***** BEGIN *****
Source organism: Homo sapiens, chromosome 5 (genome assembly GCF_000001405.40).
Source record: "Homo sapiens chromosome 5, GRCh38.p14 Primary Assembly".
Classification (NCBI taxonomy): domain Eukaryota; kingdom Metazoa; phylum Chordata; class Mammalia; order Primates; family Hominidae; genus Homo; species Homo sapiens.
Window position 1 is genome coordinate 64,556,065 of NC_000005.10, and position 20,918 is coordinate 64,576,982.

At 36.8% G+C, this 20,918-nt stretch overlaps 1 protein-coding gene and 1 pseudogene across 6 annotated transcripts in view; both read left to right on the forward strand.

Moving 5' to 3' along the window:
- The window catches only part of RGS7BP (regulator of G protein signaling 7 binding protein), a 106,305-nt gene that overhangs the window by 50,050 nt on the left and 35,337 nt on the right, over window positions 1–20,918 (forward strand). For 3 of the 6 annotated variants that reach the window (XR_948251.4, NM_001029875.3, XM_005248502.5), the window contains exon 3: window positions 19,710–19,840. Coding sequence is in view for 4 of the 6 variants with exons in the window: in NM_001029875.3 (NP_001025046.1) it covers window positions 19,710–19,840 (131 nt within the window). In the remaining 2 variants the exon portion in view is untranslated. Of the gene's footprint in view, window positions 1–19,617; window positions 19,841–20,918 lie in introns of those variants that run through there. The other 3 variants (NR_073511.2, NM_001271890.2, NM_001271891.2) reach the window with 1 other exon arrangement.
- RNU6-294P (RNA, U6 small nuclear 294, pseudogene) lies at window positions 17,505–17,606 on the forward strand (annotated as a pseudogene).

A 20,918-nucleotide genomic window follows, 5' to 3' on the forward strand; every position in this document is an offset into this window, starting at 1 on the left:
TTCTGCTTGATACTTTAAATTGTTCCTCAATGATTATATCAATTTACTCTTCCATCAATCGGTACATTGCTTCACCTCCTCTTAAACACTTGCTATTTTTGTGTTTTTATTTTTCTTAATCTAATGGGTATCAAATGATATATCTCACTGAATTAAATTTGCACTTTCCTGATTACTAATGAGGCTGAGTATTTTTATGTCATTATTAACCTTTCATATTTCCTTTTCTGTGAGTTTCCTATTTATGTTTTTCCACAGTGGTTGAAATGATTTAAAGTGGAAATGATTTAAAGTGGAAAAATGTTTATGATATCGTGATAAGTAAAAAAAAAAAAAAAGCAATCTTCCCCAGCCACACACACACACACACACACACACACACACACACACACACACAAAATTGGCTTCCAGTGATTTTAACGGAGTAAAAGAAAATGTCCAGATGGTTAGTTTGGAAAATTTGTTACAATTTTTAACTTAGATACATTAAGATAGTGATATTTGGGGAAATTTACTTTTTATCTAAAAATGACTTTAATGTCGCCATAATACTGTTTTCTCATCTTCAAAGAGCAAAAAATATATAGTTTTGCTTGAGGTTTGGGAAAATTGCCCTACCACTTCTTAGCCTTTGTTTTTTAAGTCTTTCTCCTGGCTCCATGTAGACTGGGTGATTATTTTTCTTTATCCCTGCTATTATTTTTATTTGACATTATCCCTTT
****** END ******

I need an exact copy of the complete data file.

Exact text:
Source organism: Homo sapiens, chromosome 5 (genome assembly GCF_000001405.40).
Source record: "Homo sapiens chromosome 5, GRCh38.p14 Primary Assembly".
Classification (NCBI taxonomy): domain Eukaryota; kingdom Metazoa; phylum Chordata; class Mammalia; order Primates; family Hominidae; genus Homo; species Homo sapiens.
Window position 1 is genome coordinate 64,556,065 of NC_000005.10, and position 20,918 is coordinate 64,576,982.

At 36.8% G+C, this 20,918-nt stretch overlaps 1 protein-coding gene and 1 pseudogene across 6 annotated transcripts in view; both read left to right on the forward strand.

Moving 5' to 3' along the window:
- The window catches only part of RGS7BP (regulator of G protein signaling 7 binding protein), a 106,305-nt gene that overhangs the window by 50,050 nt on the left and 35,337 nt on the right, over window positions 1–20,918 (forward strand). For 3 of the 6 annotated variants that reach the window (XR_948251.4, NM_001029875.3, XM_005248502.5), the window contains exon 3: window positions 19,710–19,840. Coding sequence is in view for 4 of the 6 variants with exons in the window: in NM_001029875.3 (NP_001025046.1) it covers window positions 19,710–19,840 (131 nt within the window). In the remaining 2 variants the exon portion in view is untranslated. Of the gene's footprint in view, window positions 1–19,617; window positions 19,841–20,918 lie in introns of those variants that run through there. The other 3 variants (NR_073511.2, NM_001271890.2, NM_001271891.2) reach the window with 1 other exon arrangement.
- RNU6-294P (RNA, U6 small nuclear 294, pseudogene) lies at window positions 17,505–17,606 on the forward strand (annotated as a pseudogene).

A 20,918-nucleotide genomic window follows, 5' to 3' on the forward strand; every position in this document is an offset into this window, starting at 1 on the left:
TTCTGCTTGATACTTTAAATTGTTCCTCAATGATTATATCAATTTACTCTTCCATCAATCGGTACATTGCTTCACCTCCTCTTAAACACTTGCTATTTTTGTGTTTTTATTTTTCTTAATCTAATGGGTATCAAATGATATATCTCACTGAATTAAATTTGCACTTTCCTGATTACTAATGAGGCTGAGTATTTTTATGTCATTATTAACCTTTCATATTTCCTTTTCTGTGAGTTTCCTATTTATGTTTTTCCACAGTGGTTGAAATGATTTAAAGTGGAAATGATTTAAAGTGGAAAAATGTTTATGATATCGTGATAAGTAAAAAAAAAAAAAAAGCAATCTTCCCCAGCCACACACACACACACACACACACACACACACACACACACACACAAAATTGGCTTCCAGTGATTTTAACGGAGTAAAAGAAAATGTCCAGATGGTTAGTTTGGAAAATTTGTTACAATTTTTAACTTAGATACATTAAGATAGTGATATTTGGGGAAATTTACTTTTTATCTAAAAATGACTTTAATGTCGCCATAATACTGTTTTCTCATCTTCAAAGAGCAAAAAATATATAGTTTTGCTTGAGGTTTGGGAAAATTGCCCTACCACTTCTTAGCCTTTGTTTTTTAAGTCTTTCTCCTGGCTCCATGTAGACTGGGTGATTATTTTTCTTTATCCCTGCTATTATTTTTATTTGACATTATCCCTTT